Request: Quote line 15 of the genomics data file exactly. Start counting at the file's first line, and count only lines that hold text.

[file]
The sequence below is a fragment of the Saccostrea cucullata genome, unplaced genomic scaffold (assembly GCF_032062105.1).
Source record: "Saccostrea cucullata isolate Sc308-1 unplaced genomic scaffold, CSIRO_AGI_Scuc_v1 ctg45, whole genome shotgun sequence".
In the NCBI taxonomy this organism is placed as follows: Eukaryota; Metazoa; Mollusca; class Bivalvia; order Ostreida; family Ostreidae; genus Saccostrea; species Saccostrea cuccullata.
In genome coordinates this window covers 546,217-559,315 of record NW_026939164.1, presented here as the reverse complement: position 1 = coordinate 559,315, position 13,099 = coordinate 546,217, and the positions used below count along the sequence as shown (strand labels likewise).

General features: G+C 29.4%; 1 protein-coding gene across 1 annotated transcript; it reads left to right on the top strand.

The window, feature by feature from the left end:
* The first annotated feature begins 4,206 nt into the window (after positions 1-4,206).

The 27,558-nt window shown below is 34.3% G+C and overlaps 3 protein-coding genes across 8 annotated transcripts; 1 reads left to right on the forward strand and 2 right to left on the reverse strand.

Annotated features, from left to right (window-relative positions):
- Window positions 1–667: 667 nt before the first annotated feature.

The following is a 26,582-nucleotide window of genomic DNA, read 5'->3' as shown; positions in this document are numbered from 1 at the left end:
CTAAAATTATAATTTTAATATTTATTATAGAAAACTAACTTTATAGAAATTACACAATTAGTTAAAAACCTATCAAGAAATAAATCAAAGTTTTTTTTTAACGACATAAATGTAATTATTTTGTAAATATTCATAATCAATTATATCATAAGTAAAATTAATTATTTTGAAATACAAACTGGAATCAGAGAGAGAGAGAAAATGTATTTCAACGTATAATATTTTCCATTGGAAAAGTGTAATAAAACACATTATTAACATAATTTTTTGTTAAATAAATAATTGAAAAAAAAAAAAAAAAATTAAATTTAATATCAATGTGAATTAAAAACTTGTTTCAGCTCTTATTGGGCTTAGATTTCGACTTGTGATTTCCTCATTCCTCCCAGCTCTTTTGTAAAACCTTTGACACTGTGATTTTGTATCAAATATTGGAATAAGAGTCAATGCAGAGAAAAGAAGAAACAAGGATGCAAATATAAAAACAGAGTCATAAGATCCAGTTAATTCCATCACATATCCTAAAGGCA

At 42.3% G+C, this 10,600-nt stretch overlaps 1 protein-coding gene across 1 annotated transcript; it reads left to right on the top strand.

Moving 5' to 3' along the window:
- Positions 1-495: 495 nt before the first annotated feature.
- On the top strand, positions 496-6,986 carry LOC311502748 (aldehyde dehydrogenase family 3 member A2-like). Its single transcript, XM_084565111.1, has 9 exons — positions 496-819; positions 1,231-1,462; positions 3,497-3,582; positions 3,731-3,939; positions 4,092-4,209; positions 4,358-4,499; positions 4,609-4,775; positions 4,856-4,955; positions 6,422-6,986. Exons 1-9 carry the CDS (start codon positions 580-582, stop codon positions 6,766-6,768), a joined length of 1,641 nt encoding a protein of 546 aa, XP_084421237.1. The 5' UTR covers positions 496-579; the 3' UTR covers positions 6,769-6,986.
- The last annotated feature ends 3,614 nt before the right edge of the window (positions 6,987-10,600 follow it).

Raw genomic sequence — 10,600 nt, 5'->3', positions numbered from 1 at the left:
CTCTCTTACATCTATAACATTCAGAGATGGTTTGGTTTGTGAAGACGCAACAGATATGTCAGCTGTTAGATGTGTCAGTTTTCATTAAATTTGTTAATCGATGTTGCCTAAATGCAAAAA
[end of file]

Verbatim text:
- Positions 1-495: 495 nt before the first annotated feature.